A New Twist in Fusion; July 1998; Scientific American Magazine; by Gibbs; 1 Page(s)
For the past 30 years, fusion energy researchers have been forecasting that commercially viable reactors are just a decade away. One reason that great day keeps receding into the distant future is that holding a gas of charged deuterium or tritium (isotopes of hydrogen) steady while its atoms fuse into helium is harder than almost anyone expected. The most popular reactor designs, called tokamaks, try to confine the hydrogen plasma inside shifting magnetic fields generated both by currents inside the plasma itself and by giant external magnets. If there are leaks in this magnetic bottle, the plasma hits the reactor¿s inner walls and loses its energy.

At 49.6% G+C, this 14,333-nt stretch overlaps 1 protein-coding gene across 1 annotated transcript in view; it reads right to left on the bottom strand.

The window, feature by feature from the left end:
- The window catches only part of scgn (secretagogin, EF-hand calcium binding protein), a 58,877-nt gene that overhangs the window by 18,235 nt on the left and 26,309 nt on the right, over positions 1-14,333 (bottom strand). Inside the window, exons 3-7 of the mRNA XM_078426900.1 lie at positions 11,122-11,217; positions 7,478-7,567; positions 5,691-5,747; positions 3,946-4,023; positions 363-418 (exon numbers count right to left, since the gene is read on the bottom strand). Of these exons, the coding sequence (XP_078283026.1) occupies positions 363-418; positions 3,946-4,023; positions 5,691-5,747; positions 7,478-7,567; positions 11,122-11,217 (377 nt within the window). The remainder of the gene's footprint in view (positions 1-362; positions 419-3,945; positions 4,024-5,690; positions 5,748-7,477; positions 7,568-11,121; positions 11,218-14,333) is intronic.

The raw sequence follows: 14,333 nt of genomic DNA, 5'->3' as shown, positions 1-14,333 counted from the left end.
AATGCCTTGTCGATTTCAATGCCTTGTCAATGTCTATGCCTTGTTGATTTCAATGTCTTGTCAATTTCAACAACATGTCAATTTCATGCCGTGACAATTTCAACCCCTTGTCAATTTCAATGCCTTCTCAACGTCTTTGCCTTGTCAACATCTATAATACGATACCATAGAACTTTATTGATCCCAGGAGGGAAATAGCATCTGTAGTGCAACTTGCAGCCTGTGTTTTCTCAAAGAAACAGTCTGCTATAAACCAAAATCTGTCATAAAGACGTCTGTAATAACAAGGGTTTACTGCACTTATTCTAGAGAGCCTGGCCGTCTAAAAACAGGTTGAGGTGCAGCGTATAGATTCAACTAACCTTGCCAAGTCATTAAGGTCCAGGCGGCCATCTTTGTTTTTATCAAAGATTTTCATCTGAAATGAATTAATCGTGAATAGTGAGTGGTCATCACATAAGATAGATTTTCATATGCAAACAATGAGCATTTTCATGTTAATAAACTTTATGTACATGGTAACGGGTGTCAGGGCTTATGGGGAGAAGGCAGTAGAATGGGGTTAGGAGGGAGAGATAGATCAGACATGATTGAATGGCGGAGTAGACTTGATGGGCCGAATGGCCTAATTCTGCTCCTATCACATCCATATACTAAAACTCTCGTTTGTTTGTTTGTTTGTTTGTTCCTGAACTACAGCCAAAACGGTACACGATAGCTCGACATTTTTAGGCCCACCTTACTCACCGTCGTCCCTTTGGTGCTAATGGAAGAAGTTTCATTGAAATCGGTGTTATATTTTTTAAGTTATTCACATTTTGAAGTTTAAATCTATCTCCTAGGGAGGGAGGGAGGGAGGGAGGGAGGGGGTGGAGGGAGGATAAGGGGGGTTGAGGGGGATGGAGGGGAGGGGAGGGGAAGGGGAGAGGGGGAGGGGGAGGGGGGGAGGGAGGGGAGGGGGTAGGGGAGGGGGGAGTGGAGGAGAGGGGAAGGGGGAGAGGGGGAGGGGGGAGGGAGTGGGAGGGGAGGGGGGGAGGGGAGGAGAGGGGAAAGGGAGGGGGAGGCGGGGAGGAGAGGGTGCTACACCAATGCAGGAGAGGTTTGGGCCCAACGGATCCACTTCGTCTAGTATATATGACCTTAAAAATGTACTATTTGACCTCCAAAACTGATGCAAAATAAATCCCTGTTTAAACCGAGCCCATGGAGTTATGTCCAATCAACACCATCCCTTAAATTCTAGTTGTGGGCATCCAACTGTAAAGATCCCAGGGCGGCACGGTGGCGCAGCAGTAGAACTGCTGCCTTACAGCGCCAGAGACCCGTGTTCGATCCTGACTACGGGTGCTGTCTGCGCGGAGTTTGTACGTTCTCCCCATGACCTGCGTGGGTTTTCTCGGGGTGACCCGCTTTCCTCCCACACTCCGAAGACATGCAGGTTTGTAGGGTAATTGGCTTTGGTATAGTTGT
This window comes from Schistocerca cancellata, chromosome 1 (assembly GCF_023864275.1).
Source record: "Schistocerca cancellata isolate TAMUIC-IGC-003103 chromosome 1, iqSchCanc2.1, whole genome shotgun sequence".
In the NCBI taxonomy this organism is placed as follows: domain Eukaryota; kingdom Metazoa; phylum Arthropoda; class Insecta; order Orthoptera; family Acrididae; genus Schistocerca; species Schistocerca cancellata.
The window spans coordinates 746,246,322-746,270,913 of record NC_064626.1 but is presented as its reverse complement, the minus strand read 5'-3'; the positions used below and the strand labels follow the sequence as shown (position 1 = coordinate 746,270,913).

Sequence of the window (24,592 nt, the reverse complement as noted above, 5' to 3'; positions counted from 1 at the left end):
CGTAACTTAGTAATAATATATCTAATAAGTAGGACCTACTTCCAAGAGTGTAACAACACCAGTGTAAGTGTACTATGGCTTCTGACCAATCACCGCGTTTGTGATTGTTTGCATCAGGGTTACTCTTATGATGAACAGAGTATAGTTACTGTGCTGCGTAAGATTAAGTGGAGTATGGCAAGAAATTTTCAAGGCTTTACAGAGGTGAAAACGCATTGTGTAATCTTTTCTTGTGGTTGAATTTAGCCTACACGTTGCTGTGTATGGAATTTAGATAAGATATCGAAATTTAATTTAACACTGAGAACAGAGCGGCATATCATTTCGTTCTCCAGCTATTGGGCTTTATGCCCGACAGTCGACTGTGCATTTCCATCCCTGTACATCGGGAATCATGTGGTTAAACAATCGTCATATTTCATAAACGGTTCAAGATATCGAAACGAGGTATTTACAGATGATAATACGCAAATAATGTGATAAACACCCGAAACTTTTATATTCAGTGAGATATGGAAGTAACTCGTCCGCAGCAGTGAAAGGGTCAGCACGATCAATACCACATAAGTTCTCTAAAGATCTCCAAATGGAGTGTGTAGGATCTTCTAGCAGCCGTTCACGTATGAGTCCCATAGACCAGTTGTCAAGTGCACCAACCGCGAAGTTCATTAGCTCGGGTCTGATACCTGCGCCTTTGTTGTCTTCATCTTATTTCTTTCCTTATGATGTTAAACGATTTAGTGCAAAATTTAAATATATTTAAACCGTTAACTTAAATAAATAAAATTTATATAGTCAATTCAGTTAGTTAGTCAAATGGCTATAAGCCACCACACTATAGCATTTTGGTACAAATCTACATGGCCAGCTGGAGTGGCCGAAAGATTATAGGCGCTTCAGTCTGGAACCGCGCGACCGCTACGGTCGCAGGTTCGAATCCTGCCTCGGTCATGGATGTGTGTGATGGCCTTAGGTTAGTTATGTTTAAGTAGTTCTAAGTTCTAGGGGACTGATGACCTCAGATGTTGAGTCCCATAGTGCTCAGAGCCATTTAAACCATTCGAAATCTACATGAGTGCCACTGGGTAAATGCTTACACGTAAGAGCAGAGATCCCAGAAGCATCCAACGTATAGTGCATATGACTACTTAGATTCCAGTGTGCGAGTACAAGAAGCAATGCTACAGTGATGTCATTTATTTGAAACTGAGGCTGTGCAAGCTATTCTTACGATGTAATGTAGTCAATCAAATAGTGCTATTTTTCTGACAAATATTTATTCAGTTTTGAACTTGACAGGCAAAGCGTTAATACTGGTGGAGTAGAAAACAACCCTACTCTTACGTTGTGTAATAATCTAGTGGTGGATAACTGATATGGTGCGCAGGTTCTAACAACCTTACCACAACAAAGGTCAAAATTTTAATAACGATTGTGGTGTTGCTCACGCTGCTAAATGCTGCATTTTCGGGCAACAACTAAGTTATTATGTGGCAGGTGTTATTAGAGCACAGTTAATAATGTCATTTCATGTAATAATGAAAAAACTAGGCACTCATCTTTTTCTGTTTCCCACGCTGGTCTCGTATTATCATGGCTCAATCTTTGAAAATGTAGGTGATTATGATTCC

Physicists have known for many years that another kind of magnetic fusion device, called a stellarator, might get around this problem. In a stellarator, intertwined spiral magnets (photograph) and several ring magnets do all the work of confining the plasma inside its doughnut-shaped chamber. Because, unlike tokamaks, there is no need to pass electric current through the plasma, the arrangement is inherently stable. But this design has never been tested at large scales.